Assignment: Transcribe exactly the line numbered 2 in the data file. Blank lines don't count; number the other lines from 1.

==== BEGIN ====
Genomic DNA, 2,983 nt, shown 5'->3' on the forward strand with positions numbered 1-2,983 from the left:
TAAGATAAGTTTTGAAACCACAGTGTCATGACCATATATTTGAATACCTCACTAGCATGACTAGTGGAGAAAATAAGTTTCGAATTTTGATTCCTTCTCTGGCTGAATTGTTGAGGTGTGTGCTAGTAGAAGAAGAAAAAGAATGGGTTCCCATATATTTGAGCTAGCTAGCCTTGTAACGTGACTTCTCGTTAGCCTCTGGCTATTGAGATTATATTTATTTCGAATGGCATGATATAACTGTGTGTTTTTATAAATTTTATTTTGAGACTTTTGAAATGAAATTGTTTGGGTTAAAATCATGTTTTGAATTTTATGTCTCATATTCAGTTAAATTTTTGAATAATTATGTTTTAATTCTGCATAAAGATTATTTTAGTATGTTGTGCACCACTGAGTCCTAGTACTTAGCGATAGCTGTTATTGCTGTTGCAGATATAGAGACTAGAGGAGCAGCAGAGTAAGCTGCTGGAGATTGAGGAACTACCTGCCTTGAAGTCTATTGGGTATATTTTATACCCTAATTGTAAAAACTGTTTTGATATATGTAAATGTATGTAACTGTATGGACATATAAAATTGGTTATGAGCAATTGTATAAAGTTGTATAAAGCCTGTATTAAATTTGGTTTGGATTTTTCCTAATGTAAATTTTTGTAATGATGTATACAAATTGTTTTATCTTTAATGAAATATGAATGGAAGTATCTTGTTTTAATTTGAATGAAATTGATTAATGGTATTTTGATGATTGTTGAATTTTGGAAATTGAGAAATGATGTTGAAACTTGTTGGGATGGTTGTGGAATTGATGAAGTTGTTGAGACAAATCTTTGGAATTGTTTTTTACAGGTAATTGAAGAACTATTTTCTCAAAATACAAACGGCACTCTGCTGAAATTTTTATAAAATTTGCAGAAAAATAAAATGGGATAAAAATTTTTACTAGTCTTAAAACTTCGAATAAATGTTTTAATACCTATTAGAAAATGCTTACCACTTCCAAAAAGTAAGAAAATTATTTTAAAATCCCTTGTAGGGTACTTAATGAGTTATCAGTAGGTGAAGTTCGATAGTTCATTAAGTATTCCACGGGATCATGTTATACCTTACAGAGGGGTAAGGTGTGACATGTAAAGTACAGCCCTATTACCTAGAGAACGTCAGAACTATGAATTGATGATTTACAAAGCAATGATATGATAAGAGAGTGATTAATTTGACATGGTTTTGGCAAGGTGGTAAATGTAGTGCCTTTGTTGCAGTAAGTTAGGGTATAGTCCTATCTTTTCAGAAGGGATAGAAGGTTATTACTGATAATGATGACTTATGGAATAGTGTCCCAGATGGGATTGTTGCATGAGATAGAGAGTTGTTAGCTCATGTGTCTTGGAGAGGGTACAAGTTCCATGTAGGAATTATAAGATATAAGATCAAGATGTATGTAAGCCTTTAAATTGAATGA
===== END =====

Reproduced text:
TAAGATAAGTTTTGAAACCACAGTGTCATGACCATATATTTGAATACCTCACTAGCATGACTAGTGGAGAAAATAAGTTTCGAATTTTGATTCCTTCTCTGGCTGAATTGTTGAGGTGTGTGCTAGTAGAAGAAGAAAAAGAATGGGTTCCCATATATTTGAGCTAGCTAGCCTTGTAACGTGACTTCTCGTTAGCCTCTGGCTATTGAGATTATATTTATTTCGAATGGCATGATATAACTGTGTGTTTTTATAAATTTTATTTTGAGACTTTTGAAATGAAATTGTTTGGGTTAAAATCATGTTTTGAATTTTATGTCTCATATTCAGTTAAATTTTTGAATAATTATGTTTTAATTCTGCATAAAGATTATTTTAGTATGTTGTGCACCACTGAGTCCTAGTACTTAGCGATAGCTGTTATTGCTGTTGCAGATATAGAGACTAGAGGAGCAGCAGAGTAAGCTGCTGGAGATTGAGGAACTACCTGCCTTGAAGTCTATTGGGTATATTTTATACCCTAATTGTAAAAACTGTTTTGATATATGTAAATGTATGTAACTGTATGGACATATAAAATTGGTTATGAGCAATTGTATAAAGTTGTATAAAGCCTGTATTAAATTTGGTTTGGATTTTTCCTAATGTAAATTTTTGTAATGATGTATACAAATTGTTTTATCTTTAATGAAATATGAATGGAAGTATCTTGTTTTAATTTGAATGAAATTGATTAATGGTATTTTGATGATTGTTGAATTTTGGAAATTGAGAAATGATGTTGAAACTTGTTGGGATGGTTGTGGAATTGATGAAGTTGTTGAGACAAATCTTTGGAATTGTTTTTTACAGGTAATTGAAGAACTATTTTCTCAAAATACAAACGGCACTCTGCTGAAATTTTTATAAAATTTGCAGAAAAATAAAATGGGATAAAAATTTTTACTAGTCTTAAAACTTCGAATAAATGTTTTAATACCTATTAGAAAATGCTTACCACTTCCAAAAAGTAAGAAAATTATTTTAAAATCCCTTGTAGGGTACTTAATGAGTTATCAGTAGGTGAAGTTCGATAGTTCATTAAGTATTCCACGGGATCATGTTATACCTTACAGAGGGGTAAGGTGTGACATGTAAAGTACAGCCCTATTACCTAGAGAACGTCAGAACTATGAATTGATGATTTACAAAGCAATGATATGATAAGAGAGTGATTAATTTGACATGGTTTTGGCAAGGTGGTAAATGTAGTGCCTTTGTTGCAGTAAGTTAGGGTATAGTCCTATCTTTTCAGAAGGGATAGAAGGTTATTACTGATAATGATGACTTATGGAATAGTGTCCCAGATGGGATTGTTGCATGAGATAGAGAGTTGTTAGCTCATGTGTCTTGGAGAGGGTACAAGTTCCATGTAGGAATTATAAGATATAAGATCAAGATGTATGTAAGCCTTTAAATTGAATGA